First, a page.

As soon as I entered my office on Wednesday morning, people started calling me. The callers are in shock, amazement, at what happened in the presidential race.
I listen, and then I try to help them understand how they feel about Donald Trump, about his vision of “making America great again.” Invariably, they feel that race plays a central role in his vision. They tend to agree that he is eliminating the Barack Obama legacy.
America is the richest, most powerful nation in the history of the world. So what does Trump mean by, “Again?” I wonder if he doesn’t point to the White House, which has become the Black House in leadership, and say, “Let’s make America white again.”
For once, all I can do is shake my head. It’s going to take time for me—and 50 percent of the electorate—to process this shock. Who would have thought that a person anti-this, anti-that could be our president? And apparently he is a hero to half of our nation—or perhaps hero to some and tolerated by many others.
We are not naïve in America. We have been through the worst trials since 1776, and yet we have survived. There is evil as well as good demonstrated in the Bible. Why do we not understand human nature? How long will we be surprised by the negative element among us?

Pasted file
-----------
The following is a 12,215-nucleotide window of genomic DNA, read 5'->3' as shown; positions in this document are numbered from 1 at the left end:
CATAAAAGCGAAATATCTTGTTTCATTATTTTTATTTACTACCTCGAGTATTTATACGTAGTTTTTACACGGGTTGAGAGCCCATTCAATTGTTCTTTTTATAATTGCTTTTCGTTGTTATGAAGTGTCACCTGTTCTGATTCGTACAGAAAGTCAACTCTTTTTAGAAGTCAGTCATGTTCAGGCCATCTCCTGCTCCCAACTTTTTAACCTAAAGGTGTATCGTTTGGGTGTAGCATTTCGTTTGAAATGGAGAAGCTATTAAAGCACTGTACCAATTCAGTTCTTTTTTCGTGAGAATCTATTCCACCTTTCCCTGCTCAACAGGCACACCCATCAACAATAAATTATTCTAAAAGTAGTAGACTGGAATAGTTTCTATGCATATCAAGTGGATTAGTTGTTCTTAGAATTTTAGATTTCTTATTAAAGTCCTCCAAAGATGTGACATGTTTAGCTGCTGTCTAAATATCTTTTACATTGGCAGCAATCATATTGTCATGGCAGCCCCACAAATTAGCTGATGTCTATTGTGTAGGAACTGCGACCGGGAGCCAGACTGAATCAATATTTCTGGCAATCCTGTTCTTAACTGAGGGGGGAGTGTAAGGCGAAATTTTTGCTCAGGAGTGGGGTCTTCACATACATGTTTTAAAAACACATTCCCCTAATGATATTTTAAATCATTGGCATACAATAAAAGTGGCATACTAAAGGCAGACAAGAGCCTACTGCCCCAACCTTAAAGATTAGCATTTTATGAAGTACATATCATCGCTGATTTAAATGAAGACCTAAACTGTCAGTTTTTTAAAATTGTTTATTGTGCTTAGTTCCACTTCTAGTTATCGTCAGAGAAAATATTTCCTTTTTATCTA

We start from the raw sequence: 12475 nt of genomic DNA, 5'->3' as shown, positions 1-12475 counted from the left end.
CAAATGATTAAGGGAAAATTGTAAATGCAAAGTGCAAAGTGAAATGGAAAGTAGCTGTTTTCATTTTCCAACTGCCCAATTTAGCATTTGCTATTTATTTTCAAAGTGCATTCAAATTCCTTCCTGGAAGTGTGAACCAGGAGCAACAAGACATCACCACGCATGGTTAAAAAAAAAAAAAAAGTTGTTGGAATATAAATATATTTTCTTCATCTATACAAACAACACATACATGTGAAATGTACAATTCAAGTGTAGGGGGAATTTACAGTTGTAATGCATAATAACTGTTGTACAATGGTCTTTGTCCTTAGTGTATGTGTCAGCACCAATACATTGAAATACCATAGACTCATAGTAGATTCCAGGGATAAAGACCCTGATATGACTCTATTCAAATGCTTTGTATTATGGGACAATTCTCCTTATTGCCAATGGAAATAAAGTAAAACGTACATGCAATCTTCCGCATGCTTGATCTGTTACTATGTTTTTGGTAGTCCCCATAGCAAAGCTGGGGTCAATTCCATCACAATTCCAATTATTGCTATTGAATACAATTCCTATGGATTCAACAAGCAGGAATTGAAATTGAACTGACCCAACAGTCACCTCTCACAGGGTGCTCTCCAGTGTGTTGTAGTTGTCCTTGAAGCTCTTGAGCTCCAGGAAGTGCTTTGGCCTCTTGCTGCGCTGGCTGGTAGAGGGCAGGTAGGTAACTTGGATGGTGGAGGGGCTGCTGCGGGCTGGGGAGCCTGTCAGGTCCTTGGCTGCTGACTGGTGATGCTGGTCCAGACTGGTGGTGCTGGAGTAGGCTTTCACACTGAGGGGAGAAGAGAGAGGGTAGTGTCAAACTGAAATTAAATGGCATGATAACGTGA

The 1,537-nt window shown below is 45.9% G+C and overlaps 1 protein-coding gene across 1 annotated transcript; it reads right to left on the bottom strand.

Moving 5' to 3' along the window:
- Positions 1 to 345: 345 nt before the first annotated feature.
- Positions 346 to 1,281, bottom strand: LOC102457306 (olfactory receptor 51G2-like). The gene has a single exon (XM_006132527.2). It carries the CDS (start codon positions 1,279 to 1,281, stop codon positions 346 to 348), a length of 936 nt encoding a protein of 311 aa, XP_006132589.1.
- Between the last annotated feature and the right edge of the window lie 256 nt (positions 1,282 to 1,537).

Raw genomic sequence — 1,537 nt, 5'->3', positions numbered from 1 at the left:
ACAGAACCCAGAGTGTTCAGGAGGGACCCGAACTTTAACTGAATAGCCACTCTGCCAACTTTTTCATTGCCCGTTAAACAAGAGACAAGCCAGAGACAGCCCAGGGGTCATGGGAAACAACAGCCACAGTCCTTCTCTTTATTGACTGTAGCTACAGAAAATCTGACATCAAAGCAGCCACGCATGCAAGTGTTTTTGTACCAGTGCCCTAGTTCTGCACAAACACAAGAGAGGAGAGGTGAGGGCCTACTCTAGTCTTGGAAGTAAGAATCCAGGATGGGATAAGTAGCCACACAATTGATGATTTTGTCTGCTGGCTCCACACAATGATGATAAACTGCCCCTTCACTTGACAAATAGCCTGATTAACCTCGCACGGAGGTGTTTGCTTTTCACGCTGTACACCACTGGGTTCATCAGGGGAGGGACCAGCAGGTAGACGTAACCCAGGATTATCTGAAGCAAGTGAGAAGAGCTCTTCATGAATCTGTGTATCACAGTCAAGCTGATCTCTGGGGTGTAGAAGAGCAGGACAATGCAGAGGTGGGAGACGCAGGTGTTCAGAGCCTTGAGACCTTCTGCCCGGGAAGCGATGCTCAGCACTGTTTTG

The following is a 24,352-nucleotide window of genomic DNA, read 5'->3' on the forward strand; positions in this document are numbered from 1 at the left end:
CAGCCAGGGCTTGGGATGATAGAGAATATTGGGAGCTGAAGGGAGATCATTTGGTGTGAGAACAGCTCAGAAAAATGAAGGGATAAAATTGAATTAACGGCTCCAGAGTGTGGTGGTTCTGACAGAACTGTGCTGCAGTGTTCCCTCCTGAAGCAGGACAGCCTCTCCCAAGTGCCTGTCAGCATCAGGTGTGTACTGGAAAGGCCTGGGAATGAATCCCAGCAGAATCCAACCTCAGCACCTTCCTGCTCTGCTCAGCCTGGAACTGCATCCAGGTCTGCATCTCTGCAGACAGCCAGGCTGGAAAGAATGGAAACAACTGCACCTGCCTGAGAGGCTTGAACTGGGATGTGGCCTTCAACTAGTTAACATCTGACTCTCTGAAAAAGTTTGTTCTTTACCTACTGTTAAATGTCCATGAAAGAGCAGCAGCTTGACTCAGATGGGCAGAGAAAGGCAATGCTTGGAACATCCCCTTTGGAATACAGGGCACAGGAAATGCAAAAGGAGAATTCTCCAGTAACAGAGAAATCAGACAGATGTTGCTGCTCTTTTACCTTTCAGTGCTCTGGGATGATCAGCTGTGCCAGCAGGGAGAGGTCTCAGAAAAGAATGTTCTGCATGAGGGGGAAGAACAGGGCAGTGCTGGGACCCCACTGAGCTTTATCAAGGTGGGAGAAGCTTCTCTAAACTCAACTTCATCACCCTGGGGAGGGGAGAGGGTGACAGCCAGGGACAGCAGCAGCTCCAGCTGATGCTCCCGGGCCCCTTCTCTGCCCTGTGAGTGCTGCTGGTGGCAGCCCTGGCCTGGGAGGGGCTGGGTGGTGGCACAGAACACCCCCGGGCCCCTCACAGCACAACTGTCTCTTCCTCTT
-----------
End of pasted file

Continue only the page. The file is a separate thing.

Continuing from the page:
Trump will always be with us. This election has uncovered that many Americans are ultra-conservative – racially, ethnically, sexually, spiritually. That mentality is not going away.
Now, as the world looks upon us, our future is in the hands of people of conscience. It’s in the hands of politicians who are people of morality, of church leaders who can figure out what is good and empower champions of good. We will either rise higher, or we will fall to the depths.
As my spiritual daughter, the Rev. Najuma Smith-Pollard, said, now is the time for prophetic voices that mobilize us. Indeed, we will have to go by actions, rather than words alone.
All faith groups—the Black Church, Muslim Americans, Catholics and even evangelicals—need to be vigilant for each other and for all minorities.
A good segment of Republicans did not want Trump to be the candidate for president. We need to watch them and encourage them to remain positive in the midst of negativism.
How do you take the thing working against you, and make it work for you? How do you get a positive out of a negative?
I don’t think we’re going to get love out of this raw source. We will have to make it more positive, more loving, worthy of loving ourselves.
In 1967 Martin Luther King, Jr. gave a speech on the very question many are asking today: “Where do we go from here?” “Love is ultimately the only answer to mankind’s problems,” he said. “Hate is too great a burden to bear. I have decided to love.”
Cecil Murray is a university fellow with the USC Center for Religion and Civic Culture.